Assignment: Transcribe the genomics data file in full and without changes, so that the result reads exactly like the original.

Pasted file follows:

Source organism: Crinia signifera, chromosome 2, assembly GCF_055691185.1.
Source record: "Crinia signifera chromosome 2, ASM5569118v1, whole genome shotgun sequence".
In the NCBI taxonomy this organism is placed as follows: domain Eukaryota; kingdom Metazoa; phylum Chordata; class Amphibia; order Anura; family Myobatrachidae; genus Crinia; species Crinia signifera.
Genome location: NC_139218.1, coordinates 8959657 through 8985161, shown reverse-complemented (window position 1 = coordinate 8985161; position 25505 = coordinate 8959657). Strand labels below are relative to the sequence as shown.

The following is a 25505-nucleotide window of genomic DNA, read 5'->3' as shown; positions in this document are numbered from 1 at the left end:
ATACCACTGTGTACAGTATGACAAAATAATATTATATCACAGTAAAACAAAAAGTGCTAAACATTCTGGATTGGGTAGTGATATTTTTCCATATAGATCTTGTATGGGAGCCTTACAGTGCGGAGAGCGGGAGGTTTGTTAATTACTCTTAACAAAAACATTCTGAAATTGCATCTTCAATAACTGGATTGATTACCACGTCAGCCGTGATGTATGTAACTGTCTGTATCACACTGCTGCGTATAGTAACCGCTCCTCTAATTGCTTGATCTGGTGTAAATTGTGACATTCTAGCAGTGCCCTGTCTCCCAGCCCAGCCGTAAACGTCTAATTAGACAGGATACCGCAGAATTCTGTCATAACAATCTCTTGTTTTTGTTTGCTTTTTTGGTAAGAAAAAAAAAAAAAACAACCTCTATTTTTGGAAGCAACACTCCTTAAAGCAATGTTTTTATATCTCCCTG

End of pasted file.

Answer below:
Source organism: Crinia signifera, chromosome 2, assembly GCF_055691185.1.
Source record: "Crinia signifera chromosome 2, ASM5569118v1, whole genome shotgun sequence".
In the NCBI taxonomy this organism is placed as follows: domain Eukaryota; kingdom Metazoa; phylum Chordata; class Amphibia; order Anura; family Myobatrachidae; genus Crinia; species Crinia signifera.
Genome location: NC_139218.1, coordinates 8959657 through 8985161, shown reverse-complemented (window position 1 = coordinate 8985161; position 25505 = coordinate 8959657). Strand labels below are relative to the sequence as shown.

The following is a 25505-nucleotide window of genomic DNA, read 5'->3' as shown; positions in this document are numbered from 1 at the left end:
ATACCACTGTGTACAGTATGACAAAATAATATTATATCACAGTAAAACAAAAAGTGCTAAACATTCTGGATTGGGTAGTGATATTTTTCCATATAGATCTTGTATGGGAGCCTTACAGTGCGGAGAGCGGGAGGTTTGTTAATTACTCTTAACAAAAACATTCTGAAATTGCATCTTCAATAACTGGATTGATTACCACGTCAGCCGTGATGTATGTAACTGTCTGTATCACACTGCTGCGTATAGTAACCGCTCCTCTAATTGCTTGATCTGGTGTAAATTGTGACATTCTAGCAGTGCCCTGTCTCCCAGCCCAGCCGTAAACGTCTAATTAGACAGGATACCGCAGAATTCTGTCATAACAATCTCTTGTTTTTGTTTGCTTTTTTGGTAAGAAAAAAAAAAAAAACAACCTCTATTTTTGGAAGCAACACTCCTTAAAGCAATGTTTTTATATCTCCCTG